One must confess, dear reader, to being confused as to the motivation behind Mark Cavendish’s book ‘At Speed: My Life in the Fast Lane’ (a big thanks to VeloPress for the review copy). It is a compelling read – as far as cycling autobiographies go – that moves along as swiftly as its author, but still with an engaging narrative (perhaps helped in this department by the ghost writer, the excellent Daniel Friebe). It is not Cavendish’s flouting of tradition where the autobiography comes after retirement, to shine a light behind the scenes of the author’s career (see Charlie Wegelius, for example), or to offer a counter narrative for someone returning to the sport (see David Millar, for example), or to build an epic mythology for blatant self-aggrandizement (see Lance Armstrong, for example). No, there’s nothing wrong with writing the story as it unfolds; and Cavendish is a man in a hurry. What gives rise to confusion is the level of intimacy he’s prepared to share, his own emotional ups-and-downs for starters, but also his unvarnished views of everyone else in the sport. Perhaps it is testament to his talent that he does not need to ‘make nice’ with everyone in cycling while he is still active in the sport. It is hard not to read the book accompanied by the smoke from bridges being burned. We fans are not deserving of such intimate revelations, so why make them? It is possible that Cavendish wishes to control the narrative of his career right here and now, while he has the opportunity. But whether he actually needs to do so, or to do so in this way (even if we as readers get to enjoy all the details), is another question indeed.
It is difficult not to be sympathetic with the view of the writer Adam Gopnick, who has said: “Sports are about human character inasmuch, and only inasmuch, as they show that you can master anything with enough effort.” Success in sports is not heroic, but the dedicated application and refinement of talent (with a dose of luck thrown in). Sportsmen and women compete in environments that we create for them, primarily to give them an arena for their success. There is tragedy and triumph, and dramatic tales of overcoming the odds or crippling setbacks. But heroic? No. Still, we have a need for heroes (a point made by Juliet Macur in her excellent Armstrong bio ‘Cycle of Lies’, which prompted your author’s thinking about this) and sports achievers are often the recipients of our need. But times have changed in the presentation of sporting heroes. It used to be the case that they were cloaked in mythology – their exploits and talents at a far remove, their true natures hidden in mystery. What they achieved seemed larger and grander because we did not know them; they could be the embodiment of whatever hopes and dreams (and fears) we wanted them to be. And the sporting media sold them as such. Now, with social media and autobiographies like Cavendish’s, there are few mysteries. The breakdown at Team Sky during the 2012 Tour? Forget Machiavellian plots, it was because ‘some people’ would not take the empty pods out of the Nespresso machine, Cavendish informs us. Primadonnas squabbling over coffee is not the stuff of heroic tales.
Cyclists may not be good heroes, but many are interesting in and of themselves (Cavendish is, for a number of reasons). For your author, one such rider is Robert Millar. The Scottish climber was one of the best grimpeurs of his era, winning a number of Tour stages and taking the climbing competition in all three grand tours, among other victories. He was the consummate cycling insider, toughing it out in France as a neo-pro before big team glory, but also something of the outsider, revelling in being different. (As such, he is a popular rider to identify with as we all like the idea of belonging to something larger but also expressing our individuality.) Clearly enormously talented, with a ferocious work ethic, in his accounts of his riding days he always sounds surprised to be in the company of the ‘greats’, even though he was one himself. Perhaps he did not see himself as a natural, like Hinault, Fignon or LeMond. Indeed, watching the (very, very dated and mostly terrible) documentary ‘The High Life’ about him, one is struck by Millar’s climbing style – the twitching left knee, for example – which is brutally effective but not entirely elegant.* Unlike Contador, who climbs like he does belong in some Homeric cycling myth, Millar looks like what we think ourselves to look like. In short, he does not seem that far away from us on the bike – even though he really (really!) is. Cycling ‘heroes’ today are not the ethereal Coppis and Merckxs of a bygone area, the cycling gods; they are just like us, only better, and with our pro replica bikes and kit and Strava accounts and personal coaches and diet plans we can be just like them and follow their every move via social media. Riders like Millar fit the in between perfectly: unknowable enough that they can reflect our own perceptions of the heroic back at us; yet real enough that their achievements do not seem to be entirely of another world.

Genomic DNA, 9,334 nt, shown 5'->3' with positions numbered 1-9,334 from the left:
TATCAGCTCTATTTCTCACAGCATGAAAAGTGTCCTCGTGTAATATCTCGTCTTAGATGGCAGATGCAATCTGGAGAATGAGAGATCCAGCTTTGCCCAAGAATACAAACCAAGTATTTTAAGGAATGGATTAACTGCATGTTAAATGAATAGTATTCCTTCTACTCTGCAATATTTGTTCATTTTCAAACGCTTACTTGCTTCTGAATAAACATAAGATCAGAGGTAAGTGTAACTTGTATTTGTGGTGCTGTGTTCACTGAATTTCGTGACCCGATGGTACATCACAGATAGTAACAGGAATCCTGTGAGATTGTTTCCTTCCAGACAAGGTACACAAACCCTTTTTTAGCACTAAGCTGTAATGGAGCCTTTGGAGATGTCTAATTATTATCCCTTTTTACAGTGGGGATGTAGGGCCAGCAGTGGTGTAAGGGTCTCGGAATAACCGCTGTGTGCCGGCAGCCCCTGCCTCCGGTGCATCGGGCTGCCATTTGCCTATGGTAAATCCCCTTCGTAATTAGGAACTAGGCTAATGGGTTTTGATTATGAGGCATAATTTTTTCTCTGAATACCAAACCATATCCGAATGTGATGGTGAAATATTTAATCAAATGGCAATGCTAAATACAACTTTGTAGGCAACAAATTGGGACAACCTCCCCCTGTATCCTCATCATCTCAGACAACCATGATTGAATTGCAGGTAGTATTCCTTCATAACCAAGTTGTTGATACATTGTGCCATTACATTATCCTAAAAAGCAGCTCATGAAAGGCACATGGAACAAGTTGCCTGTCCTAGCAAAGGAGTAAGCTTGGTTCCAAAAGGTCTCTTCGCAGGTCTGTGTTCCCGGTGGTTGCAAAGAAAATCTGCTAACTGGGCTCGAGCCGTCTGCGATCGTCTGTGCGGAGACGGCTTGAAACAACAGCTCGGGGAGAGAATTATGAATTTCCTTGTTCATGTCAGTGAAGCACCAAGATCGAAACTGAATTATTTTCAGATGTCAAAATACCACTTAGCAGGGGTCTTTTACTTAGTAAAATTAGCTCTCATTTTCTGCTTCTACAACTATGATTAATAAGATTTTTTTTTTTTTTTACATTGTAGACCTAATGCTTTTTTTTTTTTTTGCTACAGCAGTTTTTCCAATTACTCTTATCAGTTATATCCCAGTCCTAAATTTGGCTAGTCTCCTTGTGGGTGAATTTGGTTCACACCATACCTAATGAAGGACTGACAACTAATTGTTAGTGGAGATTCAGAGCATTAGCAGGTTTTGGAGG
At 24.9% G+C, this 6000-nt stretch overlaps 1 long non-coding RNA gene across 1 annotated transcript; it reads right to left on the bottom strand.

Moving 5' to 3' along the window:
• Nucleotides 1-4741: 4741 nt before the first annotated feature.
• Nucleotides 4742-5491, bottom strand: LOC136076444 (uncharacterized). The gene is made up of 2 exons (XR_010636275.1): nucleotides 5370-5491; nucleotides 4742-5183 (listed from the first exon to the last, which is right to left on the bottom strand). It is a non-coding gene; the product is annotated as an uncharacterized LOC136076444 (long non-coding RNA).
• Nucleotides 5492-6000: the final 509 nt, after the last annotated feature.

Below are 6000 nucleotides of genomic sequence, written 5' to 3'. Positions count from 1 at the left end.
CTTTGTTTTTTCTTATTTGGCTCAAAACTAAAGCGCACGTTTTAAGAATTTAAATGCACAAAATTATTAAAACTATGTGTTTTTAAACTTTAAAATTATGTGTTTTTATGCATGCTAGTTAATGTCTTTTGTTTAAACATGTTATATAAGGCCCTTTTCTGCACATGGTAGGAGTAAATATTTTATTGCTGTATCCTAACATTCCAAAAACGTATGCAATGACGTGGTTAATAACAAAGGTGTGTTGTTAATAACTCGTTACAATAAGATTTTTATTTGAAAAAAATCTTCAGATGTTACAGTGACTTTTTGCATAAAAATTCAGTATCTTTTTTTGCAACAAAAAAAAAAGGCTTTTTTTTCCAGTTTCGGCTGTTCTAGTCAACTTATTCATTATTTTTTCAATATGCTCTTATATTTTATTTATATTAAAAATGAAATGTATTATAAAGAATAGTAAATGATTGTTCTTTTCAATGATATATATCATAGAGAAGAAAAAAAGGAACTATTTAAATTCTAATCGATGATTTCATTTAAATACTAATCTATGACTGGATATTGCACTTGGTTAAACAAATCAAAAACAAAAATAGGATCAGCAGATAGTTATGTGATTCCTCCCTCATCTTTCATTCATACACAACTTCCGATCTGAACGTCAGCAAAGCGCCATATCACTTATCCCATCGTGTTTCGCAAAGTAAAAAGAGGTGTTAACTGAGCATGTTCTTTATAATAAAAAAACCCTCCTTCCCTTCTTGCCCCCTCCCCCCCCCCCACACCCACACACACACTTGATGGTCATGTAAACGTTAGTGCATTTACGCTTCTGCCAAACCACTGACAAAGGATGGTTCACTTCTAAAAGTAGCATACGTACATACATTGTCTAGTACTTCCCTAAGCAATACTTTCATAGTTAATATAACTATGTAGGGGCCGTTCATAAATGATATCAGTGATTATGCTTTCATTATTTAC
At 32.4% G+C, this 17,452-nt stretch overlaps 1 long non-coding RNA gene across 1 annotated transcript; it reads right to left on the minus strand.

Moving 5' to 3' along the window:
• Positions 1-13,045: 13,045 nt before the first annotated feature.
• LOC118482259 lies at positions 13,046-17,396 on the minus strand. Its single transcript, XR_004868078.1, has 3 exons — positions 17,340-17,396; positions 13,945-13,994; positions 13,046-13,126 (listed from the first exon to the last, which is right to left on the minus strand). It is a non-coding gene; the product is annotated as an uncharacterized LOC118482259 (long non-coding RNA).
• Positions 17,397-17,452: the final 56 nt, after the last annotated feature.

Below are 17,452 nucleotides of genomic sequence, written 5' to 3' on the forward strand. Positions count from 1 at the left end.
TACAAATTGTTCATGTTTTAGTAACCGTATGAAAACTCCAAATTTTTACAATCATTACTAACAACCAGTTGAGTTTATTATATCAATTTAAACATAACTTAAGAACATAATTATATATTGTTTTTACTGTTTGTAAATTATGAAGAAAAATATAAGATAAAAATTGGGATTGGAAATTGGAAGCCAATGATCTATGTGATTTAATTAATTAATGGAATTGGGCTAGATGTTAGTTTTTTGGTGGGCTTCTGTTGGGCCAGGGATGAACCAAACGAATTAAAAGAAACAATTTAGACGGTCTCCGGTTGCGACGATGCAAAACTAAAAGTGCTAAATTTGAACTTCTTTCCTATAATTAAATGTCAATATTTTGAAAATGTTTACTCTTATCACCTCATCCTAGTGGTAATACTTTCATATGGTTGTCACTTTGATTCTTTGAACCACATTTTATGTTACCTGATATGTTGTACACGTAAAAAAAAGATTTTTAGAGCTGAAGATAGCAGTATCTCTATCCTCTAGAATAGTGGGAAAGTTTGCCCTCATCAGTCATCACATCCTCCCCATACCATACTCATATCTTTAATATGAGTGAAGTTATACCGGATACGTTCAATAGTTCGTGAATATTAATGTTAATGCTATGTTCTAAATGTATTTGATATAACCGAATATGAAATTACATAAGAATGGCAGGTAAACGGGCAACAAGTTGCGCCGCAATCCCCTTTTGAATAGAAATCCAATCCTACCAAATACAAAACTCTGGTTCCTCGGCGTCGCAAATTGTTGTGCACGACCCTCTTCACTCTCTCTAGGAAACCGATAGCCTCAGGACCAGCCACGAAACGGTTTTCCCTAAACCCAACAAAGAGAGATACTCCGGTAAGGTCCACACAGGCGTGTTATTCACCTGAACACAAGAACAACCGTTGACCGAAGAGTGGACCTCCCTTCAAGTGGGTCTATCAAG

* Riders in the mid-80s generally pushed bigger gears. Millar would have had a 42 inner chain ring, although he apparently experimented with a special 41t ring from Campagnolo. With a 24 as (likely) his largest in the back for pure mountain stages (a 23 was popular during this era, too) his easiest climbing gear would have been equivalent to a 39×22. A 41t would have made it equivalent to a 39×23, a pretty common gear for racers nowadays (although you would expect to see a 25 or bigger used in Tour mountain stages). A 42×23 combination is just slightly ‘easier’ than a 39×21. With a 24 top sprocket, a 22 was probably the next one down, a little ‘harder’ than a 39×21. You can see in video footage that there was more mashing than spinning in that era and on average they were probably pushing ratios about 10% harder than today.